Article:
America's chief executives are feeling a little less buoyant about the business climate in the months ahead.

A survey by Business Roundtable released Monday showed that executive expectations for sales, capital spending and employment — while all decent — are lower than in a previous survey released earlier this summer.

"The outlook of the CEOs in this survey suggests that the pace of growth in the U.S. economy is slowing down," said Harold McGraw III, chairman of the Business Roundtable and chief of The McGraw-Hill Companies.

In the survey, 74 percent of the chief executives said they expected their sales to increase over the next six months. That was down from 82 percent in June.

The current survey also says 17 percent expect no change in sales and 9 percent are forecasting a decline.

On capital spending — a key ingredient for healthy economic activity — 39 percent said they expected to boost such spending over the next six months. That was down from 48 percent in the previous survey. Half of the executives in the current survey said they expected no change in their capital investment plans, while 11 percent expected a cut.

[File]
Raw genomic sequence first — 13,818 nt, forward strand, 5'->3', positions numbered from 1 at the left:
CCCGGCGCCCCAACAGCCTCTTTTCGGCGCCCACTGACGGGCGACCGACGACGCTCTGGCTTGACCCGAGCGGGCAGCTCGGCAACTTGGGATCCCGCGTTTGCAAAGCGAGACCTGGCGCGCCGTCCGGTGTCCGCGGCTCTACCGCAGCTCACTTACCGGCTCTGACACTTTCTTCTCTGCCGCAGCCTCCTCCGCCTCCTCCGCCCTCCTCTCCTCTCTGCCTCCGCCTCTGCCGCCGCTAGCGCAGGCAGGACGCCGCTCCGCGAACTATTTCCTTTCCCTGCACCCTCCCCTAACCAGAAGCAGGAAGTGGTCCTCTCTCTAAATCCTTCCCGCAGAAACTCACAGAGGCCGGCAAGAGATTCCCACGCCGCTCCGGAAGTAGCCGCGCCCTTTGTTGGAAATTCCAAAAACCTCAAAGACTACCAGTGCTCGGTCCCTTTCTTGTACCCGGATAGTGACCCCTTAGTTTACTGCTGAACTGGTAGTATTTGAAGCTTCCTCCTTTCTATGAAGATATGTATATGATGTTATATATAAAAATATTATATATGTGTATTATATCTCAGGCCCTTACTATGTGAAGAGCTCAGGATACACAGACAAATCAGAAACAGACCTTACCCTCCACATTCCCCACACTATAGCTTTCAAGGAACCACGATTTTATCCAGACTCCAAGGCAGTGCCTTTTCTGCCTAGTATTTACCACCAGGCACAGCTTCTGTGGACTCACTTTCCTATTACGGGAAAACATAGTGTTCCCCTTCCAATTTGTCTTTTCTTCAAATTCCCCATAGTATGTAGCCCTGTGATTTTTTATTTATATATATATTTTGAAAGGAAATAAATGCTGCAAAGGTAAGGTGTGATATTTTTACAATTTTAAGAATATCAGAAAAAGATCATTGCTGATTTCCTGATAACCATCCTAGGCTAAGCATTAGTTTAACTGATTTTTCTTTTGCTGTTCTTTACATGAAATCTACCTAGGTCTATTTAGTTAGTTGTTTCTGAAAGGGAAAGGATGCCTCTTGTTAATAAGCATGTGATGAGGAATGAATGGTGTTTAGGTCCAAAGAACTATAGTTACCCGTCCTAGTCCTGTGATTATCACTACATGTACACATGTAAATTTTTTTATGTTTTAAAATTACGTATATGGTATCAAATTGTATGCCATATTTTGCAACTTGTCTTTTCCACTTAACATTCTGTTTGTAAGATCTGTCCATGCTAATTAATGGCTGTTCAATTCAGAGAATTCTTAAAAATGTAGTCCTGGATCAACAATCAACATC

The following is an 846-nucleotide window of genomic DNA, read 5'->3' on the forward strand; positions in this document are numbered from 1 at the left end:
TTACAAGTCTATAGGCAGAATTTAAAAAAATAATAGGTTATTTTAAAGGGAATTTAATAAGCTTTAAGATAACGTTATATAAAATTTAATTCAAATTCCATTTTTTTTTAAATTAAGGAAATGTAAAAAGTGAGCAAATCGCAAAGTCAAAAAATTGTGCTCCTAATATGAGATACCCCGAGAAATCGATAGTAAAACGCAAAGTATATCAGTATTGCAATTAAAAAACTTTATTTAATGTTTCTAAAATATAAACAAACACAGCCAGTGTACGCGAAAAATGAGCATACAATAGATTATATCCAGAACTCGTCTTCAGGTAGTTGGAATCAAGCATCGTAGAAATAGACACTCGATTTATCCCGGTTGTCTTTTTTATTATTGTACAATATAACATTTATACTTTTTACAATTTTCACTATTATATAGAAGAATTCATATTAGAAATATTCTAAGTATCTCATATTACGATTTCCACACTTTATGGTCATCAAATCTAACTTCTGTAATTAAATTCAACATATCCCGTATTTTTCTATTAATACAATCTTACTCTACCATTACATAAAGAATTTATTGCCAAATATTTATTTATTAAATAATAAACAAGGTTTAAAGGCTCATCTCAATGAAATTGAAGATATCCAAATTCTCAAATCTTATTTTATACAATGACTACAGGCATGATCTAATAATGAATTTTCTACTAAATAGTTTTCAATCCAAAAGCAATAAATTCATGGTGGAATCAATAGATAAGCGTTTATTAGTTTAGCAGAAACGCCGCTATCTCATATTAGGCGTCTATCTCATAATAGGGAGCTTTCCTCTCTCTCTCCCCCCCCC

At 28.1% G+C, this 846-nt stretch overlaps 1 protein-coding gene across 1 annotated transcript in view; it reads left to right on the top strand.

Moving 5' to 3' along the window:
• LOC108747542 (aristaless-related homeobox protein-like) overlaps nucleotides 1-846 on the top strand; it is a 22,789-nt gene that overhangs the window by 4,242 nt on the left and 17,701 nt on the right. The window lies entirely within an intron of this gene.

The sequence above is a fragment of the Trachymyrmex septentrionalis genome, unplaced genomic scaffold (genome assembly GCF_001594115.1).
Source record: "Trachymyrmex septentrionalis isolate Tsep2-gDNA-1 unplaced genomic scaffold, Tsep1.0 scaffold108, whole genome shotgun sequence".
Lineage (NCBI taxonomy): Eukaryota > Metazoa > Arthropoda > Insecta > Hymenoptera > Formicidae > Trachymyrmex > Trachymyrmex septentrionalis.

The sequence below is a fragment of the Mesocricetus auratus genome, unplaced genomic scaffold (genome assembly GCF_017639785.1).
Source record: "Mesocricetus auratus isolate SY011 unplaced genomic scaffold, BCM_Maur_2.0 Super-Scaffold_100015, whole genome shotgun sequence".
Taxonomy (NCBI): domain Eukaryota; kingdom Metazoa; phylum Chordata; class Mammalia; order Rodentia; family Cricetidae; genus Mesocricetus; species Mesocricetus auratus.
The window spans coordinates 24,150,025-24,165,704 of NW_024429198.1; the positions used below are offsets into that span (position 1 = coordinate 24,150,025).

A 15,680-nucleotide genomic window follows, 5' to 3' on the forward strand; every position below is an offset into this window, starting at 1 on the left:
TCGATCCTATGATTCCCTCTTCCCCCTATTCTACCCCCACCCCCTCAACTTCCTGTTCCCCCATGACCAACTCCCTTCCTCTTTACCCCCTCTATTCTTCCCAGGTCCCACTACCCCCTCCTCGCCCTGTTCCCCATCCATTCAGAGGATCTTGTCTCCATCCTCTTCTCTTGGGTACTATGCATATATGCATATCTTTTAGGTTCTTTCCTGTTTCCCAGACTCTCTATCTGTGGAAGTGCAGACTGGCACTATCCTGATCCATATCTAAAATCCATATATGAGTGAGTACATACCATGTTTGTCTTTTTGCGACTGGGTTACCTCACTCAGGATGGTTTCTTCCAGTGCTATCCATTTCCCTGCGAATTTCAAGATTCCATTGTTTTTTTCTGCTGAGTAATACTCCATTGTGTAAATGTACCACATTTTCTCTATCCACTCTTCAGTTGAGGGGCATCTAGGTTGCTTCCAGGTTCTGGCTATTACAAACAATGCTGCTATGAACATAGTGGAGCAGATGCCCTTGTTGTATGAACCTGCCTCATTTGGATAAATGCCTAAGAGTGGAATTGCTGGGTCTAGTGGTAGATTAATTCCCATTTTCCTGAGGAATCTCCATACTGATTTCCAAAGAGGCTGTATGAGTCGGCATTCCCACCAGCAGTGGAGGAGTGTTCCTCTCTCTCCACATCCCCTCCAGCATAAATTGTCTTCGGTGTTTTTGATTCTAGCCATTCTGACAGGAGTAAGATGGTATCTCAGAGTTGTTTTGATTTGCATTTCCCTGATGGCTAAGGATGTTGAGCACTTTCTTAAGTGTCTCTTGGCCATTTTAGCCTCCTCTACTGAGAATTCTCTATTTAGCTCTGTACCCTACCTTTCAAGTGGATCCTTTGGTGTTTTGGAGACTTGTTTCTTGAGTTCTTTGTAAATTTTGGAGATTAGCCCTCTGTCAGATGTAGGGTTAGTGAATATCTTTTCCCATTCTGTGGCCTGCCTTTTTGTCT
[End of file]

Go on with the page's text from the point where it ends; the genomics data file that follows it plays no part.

In terms of hiring in the months ahead, 32 percent of the chiefs said they expected to step up payrolls. That was down from 41 percent in the prior survey. Meanwhile, 39 percent in the current survey said they expected to hold employment steady and 29 percent thought they would shed workers.

"Although the CEOs' projections for sales, capital spending and employment still indicate positive growth, we believe that we are beginning to see the effects of energy and interest rate pricing pressures reflected in the business outlook," McGraw said.

Until recently, energy prices had marched up and the Federal Reserve for two-plus year had been hoisting interest rates steadily higher. Now, energy prices are starting to calm down and the Fed, which took a break from its rate-raising campaign in early August, is widely expected to stay on the sidelines again when its meets on Wednesday.

Economic growth through the rest of this year is expected to stay subdued, at a pace of around 2.5 percent, according to economists' projections.

The Business Roundtable is an association of chief executive officers of major corporations, representing a combined workforce of more than 10 million employees and $4.5 trillion in annual revenues.The quarterly survey was based on the responses of 109 of the group's 160 member companies.